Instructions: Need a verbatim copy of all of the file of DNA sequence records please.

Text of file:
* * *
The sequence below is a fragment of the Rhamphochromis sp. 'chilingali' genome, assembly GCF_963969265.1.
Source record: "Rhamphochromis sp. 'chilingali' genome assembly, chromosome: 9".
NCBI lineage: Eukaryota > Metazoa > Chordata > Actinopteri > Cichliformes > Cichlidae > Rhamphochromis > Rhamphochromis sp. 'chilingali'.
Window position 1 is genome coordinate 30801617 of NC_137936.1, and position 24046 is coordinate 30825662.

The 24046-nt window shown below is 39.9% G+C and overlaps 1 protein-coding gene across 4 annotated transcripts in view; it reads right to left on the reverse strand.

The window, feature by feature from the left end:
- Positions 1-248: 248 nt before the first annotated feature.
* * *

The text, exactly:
The sequence below is a fragment of the Rhamphochromis sp. 'chilingali' genome, assembly GCF_963969265.1.
Source record: "Rhamphochromis sp. 'chilingali' genome assembly, chromosome: 9".
NCBI lineage: Eukaryota > Metazoa > Chordata > Actinopteri > Cichliformes > Cichlidae > Rhamphochromis > Rhamphochromis sp. 'chilingali'.
Window position 1 is genome coordinate 30801617 of NC_137936.1, and position 24046 is coordinate 30825662.

The 24046-nt window shown below is 39.9% G+C and overlaps 1 protein-coding gene across 4 annotated transcripts in view; it reads right to left on the reverse strand.

The window, feature by feature from the left end:
- Positions 1-248: 248 nt before the first annotated feature.